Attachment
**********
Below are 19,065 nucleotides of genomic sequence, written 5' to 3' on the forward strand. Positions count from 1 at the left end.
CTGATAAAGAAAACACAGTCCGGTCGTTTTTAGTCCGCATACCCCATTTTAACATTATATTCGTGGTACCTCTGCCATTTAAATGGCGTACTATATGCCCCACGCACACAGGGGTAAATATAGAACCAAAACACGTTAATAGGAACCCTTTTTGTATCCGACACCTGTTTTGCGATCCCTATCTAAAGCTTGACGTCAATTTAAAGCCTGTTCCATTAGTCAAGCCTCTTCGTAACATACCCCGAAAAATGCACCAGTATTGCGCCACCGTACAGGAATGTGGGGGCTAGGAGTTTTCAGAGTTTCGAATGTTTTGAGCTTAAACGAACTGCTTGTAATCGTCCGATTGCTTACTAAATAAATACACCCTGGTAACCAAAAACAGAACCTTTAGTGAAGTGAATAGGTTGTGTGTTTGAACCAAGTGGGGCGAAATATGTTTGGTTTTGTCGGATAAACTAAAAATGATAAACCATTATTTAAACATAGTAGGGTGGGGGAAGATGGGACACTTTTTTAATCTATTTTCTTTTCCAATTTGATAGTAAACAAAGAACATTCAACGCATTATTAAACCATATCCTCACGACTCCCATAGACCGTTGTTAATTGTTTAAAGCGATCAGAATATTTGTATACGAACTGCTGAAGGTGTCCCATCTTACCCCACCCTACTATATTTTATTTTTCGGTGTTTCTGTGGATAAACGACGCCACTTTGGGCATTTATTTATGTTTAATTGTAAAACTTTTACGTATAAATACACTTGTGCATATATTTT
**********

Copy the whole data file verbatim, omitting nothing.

Below are 19,065 nucleotides of genomic sequence, written 5' to 3' on the forward strand. Positions count from 1 at the left end.
CTGATAAAGAAAACACAGTCCGGTCGTTTTTAGTCCGCATACCCCATTTTAACATTATATTCGTGGTACCTCTGCCATTTAAATGGCGTACTATATGCCCCACGCACACAGGGGTAAATATAGAACCAAAACACGTTAATAGGAACCCTTTTTGTATCCGACACCTGTTTTGCGATCCCTATCTAAAGCTTGACGTCAATTTAAAGCCTGTTCCATTAGTCAAGCCTCTTCGTAACATACCCCGAAAAATGCACCAGTATTGCGCCACCGTACAGGAATGTGGGGGCTAGGAGTTTTCAGAGTTTCGAATGTTTTGAGCTTAAACGAACTGCTTGTAATCGTCCGATTGCTTACTAAATAAATACACCCTGGTAACCAAAAACAGAACCTTTAGTGAAGTGAATAGGTTGTGTGTTTGAACCAAGTGGGGCGAAATATGTTTGGTTTTGTCGGATAAACTAAAAATGATAAACCATTATTTAAACATAGTAGGGTGGGGGAAGATGGGACACTTTTTTAATCTATTTTCTTTTCCAATTTGATAGTAAACAAAGAACATTCAACGCATTATTAAACCATATCCTCACGACTCCCATAGACCGTTGTTAATTGTTTAAAGCGATCAGAATATTTGTATACGAACTGCTGAAGGTGTCCCATCTTACCCCACCCTACTATATTTTATTTTTCGGTGTTTCTGTGGATAAACGACGCCACTTTGGGCATTTATTTATGTTTAATTGTAAAACTTTTACGTATAAATACACTTGTGCATATATTTT